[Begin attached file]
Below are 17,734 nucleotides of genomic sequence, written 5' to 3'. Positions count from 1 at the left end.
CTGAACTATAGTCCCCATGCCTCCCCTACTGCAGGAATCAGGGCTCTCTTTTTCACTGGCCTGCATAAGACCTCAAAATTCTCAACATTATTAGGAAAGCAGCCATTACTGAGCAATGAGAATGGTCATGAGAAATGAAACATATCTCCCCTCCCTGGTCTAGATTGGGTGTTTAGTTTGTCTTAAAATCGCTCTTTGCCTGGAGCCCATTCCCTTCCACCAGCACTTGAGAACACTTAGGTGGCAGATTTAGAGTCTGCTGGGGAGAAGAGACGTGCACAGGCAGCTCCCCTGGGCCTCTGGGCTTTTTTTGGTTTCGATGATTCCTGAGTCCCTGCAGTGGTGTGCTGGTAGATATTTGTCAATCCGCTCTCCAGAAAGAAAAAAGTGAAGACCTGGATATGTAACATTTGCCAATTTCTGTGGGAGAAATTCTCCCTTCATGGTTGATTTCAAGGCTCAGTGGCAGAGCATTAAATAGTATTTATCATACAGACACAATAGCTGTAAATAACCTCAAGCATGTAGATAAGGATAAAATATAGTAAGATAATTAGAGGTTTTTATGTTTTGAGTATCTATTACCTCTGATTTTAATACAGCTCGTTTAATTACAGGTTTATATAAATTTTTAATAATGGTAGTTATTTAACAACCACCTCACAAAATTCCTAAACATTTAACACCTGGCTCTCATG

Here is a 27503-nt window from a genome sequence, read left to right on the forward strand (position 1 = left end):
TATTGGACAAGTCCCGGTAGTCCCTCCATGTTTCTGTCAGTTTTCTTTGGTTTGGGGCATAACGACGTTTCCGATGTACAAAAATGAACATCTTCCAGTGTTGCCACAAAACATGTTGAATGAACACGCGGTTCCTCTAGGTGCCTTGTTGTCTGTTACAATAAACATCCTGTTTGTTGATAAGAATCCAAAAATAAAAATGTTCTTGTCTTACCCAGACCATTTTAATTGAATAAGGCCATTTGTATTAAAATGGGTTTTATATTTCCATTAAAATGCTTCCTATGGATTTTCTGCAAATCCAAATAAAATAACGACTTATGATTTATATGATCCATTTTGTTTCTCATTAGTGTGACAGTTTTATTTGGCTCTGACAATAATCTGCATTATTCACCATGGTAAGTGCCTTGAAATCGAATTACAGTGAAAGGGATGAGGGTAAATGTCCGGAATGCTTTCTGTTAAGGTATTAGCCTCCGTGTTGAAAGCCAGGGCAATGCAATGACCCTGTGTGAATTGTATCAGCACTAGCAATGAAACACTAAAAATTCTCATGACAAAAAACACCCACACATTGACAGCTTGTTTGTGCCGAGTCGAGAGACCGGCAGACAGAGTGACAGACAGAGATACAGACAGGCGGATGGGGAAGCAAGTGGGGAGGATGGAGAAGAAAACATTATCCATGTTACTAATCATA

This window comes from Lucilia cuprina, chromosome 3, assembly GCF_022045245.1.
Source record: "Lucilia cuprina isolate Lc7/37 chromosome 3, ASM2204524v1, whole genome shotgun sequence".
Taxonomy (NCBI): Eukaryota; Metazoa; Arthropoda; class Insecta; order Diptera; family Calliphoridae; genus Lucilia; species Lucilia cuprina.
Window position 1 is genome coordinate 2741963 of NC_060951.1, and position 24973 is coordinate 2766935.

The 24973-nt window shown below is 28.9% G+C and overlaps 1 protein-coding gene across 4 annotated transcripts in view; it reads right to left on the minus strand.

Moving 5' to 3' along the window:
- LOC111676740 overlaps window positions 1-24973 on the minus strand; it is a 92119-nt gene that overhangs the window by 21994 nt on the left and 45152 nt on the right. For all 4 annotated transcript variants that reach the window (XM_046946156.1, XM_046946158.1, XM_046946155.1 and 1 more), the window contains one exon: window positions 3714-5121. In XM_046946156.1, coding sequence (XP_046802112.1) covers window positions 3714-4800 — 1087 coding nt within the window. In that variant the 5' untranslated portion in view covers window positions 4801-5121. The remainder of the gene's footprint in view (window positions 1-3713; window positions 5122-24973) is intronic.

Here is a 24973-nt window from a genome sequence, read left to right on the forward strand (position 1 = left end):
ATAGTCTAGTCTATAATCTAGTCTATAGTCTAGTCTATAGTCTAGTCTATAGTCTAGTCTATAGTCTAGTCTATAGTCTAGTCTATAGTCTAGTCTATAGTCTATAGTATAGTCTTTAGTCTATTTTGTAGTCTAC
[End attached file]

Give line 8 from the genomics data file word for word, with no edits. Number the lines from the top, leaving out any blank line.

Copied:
Window position 1 is genome coordinate 2741963 of NC_060951.1, and position 24973 is coordinate 2766935.